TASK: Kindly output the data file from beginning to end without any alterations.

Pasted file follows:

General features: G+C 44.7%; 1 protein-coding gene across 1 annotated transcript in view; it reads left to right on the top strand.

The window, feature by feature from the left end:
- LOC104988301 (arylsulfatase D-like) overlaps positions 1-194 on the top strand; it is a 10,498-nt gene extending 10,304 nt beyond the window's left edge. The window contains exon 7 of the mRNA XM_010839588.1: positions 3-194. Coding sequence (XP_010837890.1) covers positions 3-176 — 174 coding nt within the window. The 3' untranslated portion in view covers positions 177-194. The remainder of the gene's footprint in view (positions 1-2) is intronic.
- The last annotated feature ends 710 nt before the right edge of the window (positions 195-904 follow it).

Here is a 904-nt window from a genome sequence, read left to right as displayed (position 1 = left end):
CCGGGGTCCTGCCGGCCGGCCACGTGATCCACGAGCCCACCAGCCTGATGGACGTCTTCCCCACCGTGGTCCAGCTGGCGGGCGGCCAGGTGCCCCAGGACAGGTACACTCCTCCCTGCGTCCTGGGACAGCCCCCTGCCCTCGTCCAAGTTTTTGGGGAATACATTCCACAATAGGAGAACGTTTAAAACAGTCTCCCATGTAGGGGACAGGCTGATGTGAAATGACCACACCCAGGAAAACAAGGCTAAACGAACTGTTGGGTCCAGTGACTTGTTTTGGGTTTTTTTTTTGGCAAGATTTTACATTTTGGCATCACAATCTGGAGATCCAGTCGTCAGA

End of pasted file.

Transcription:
General features: G+C 44.7%; 1 protein-coding gene across 1 annotated transcript in view; it reads left to right on the top strand.

The window, feature by feature from the left end:
- LOC104988301 (arylsulfatase D-like) overlaps positions 1-194 on the top strand; it is a 10,498-nt gene extending 10,304 nt beyond the window's left edge. The window contains exon 7 of the mRNA XM_010839588.1: positions 3-194. Coding sequence (XP_010837890.1) covers positions 3-176 — 174 coding nt within the window. The 3' untranslated portion in view covers positions 177-194. The remainder of the gene's footprint in view (positions 1-2) is intronic.
- The last annotated feature ends 710 nt before the right edge of the window (positions 195-904 follow it).

Here is a 904-nt window from a genome sequence, read left to right as displayed (position 1 = left end):
CCGGGGTCCTGCCGGCCGGCCACGTGATCCACGAGCCCACCAGCCTGATGGACGTCTTCCCCACCGTGGTCCAGCTGGCGGGCGGCCAGGTGCCCCAGGACAGGTACACTCCTCCCTGCGTCCTGGGACAGCCCCCTGCCCTCGTCCAAGTTTTTGGGGAATACATTCCACAATAGGAGAACGTTTAAAACAGTCTCCCATGTAGGGGACAGGCTGATGTGAAATGACCACACCCAGGAAAACAAGGCTAAACGAACTGTTGGGTCCAGTGACTTGTTTTGGGTTTTTTTTTTGGCAAGATTTTACATTTTGGCATCACAATCTGGAGATCCAGTCGTCAGA